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Kentucky Kernels (1934)

 -  Comedy  -  2 November 1934 (USA)
6.0
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Ratings: 6.0/10 from 197 users  
Reviews: 12 user | 3 critic

The Great Elmer and Company, two out-of-work magicians, help lovelorn Jerry Bronson adopt Spanky Milford, to distract him. When Bronson makes up and elopes, the pair are stuck with the ... See full summary »

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(screen play), (screen play), 4 more credits »
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Title: Kentucky Kernels (1934)

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Cast

Complete credited cast:
Bert Wheeler ...
Willie
Robert Woolsey ...
Elmer
...
Gloria
...
Spanky (as 'Spanky' McFarland)
Noah Beery ...
Colonel Wakefield
...
Aunt Hannah (as Lucille LaVerne)
Willie Best ...
Buckshot (as Sleep 'n' Eat)
...
Mrs. Baxter
Louis Mason ...
Judge Ezra
Paul Page ...
Jerry Bronson
Frank McGlynn Jr. ...
Jeff Wakefield
Richard Alexander ...
Hank Wakefield
William Pawley ...
John Wakefield
Edit

Storyline

The Great Elmer and Company, two out-of-work magicians, help lovelorn Jerry Bronson adopt Spanky Milford, to distract him. When Bronson makes up and elopes, the pair are stuck with the little boy. But Spanky inherits a Kentucky fortune, so they head south to Banesville, where the Milfords and Wakefields are conducting a bitter feud. Written by Diana Hamilton <hamilton@gl.umbc.edu>

Plot Summary | Add Synopsis

Taglines:

When the bullets start to fly, suh...YOU'LL JUST DIE, SUH! See more »

Genres:

Comedy

Certificate:

Approved
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Details

Country:

Language:

Release Date:

2 November 1934 (USA)  »

Also Known As:

Dos y medio  »

Company Credits

Production Co:

 »
Show detailed on  »

Technical Specs

Runtime:

Sound Mix:

(RCA Victor System)

Aspect Ratio:

1.37 : 1
See  »
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Did You Know?

Connections

Referenced in The Our Gang Story (1994) See more »

Soundtracks

Rock-a-Bye Baby
(1886) (uncredited)
Music by Effie I. Canning
In the score when 'Spanky' sits on Elmer's lap
See more »

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User Reviews

Interesting Time Capsule of a Film With a Little Rascal
22 April 2005 | by (New York City) – See all my reviews

If you only know the little bruiser Spanky McFarland from his Litlte Rascals, this movie casts some light on why he was considered one of the best child actors of his generation. As an adorable little tyke with a penchant for breaking glass, he drives the movie's Kentucky feud storyline. He even signs a love song "One Little Kiss," to his best pal -- a cute dog, and one of the male leads sings a few lines to a donkey (It's that kind of movie).

Kentucky Kernels is notable for showing what was considered funny -- and in some cases, socially acceptable -- in 1934. An actor credited as "Sleep n Eat" (actually Willie Best) shuffles his way through the film as a stereotypical wide-eyed, scared-of-his-shadow servant. And a gay subtext between the two male leads is watered down by some forced and unconvincing romance with a typical blonde Southern belle, but lots of the movie's humor is derived from the male/male "romance." In their first scene, for example, Bert Wheeler and Robert Woolsey are the picture of domestic bliss -- bickering as one sits at the dinner table while the other does dishes and complains about his dishpan hands. Though they mince their ways through the rest of the movie, even holding hands at times, the characters are presented as heterosexual. At another point, they're shown sleeping in the same bed -- in a plantation mansion that surely had plenty of bedrooms.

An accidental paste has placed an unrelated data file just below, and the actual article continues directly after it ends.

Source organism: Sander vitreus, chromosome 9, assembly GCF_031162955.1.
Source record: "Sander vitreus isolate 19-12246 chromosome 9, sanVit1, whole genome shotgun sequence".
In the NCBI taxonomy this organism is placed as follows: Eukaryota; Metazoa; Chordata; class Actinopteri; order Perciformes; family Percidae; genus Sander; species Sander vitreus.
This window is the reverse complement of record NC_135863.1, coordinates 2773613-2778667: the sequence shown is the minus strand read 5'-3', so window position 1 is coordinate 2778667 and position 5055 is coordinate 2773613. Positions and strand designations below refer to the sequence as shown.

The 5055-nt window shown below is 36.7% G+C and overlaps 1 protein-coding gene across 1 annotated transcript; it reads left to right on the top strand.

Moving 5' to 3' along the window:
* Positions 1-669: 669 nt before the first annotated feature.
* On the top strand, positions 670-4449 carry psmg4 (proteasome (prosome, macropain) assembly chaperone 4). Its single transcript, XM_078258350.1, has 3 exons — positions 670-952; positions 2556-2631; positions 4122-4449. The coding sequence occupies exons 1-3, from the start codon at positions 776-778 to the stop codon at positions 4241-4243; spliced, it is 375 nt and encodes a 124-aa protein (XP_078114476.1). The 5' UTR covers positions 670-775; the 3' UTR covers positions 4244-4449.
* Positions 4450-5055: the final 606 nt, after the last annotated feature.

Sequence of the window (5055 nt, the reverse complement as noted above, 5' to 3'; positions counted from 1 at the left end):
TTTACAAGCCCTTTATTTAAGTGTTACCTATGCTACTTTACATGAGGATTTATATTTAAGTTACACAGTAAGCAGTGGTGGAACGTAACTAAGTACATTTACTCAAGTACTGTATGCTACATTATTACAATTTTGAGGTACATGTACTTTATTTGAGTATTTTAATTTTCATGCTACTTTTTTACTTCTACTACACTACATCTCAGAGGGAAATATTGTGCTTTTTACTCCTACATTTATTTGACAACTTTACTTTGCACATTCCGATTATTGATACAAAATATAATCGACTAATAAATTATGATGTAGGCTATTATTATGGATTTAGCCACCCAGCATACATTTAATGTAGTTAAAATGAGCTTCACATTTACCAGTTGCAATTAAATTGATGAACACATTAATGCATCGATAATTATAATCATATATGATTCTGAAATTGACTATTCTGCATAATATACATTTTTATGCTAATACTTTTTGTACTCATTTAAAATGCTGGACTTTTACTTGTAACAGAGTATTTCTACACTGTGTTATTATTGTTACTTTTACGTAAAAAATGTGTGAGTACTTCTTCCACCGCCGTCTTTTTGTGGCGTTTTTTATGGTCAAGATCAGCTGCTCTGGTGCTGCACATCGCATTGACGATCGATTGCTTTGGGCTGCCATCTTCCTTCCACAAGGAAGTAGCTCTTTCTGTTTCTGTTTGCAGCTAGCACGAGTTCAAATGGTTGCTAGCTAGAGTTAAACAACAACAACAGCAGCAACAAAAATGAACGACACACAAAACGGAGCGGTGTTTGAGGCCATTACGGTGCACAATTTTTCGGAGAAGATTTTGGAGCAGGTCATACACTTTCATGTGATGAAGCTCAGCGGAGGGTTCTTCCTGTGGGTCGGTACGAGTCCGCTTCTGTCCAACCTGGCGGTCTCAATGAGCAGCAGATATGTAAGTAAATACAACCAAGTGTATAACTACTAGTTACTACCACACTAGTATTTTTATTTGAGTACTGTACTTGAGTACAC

The plot, with the boys finding themselves in the middle of a Hatfileds and McCoys-style Kentucy feud, is a bit contrived. Lines like "You dance exactly like a heifer -- I mean a zephyr!" seem lifted from the Marx Brothers, and in fact one of the supporting players is best known for her appearances as the straight woman in some Marx classics. Margaret Dumont plays the manager of an adoption agency that places young Spanky, indirectly, in the care of the vaudeville performers played by Wheeler and Woolsey. It's a shame Dumont wasn't given a more substantial part; she would have been terrific as a befuddled Southern matriarch later in the film.

The paper-thin plot won't really hold your attention, but viewed as a "film history" lesson, it's worth watching. Director George Stevens went on to much bigger and better things (including the enormous classic, Giant, also set in the South), so it's interesting to see how he handled this dull script.


12 of 15 people found this review helpful.  Was this review helpful to you?

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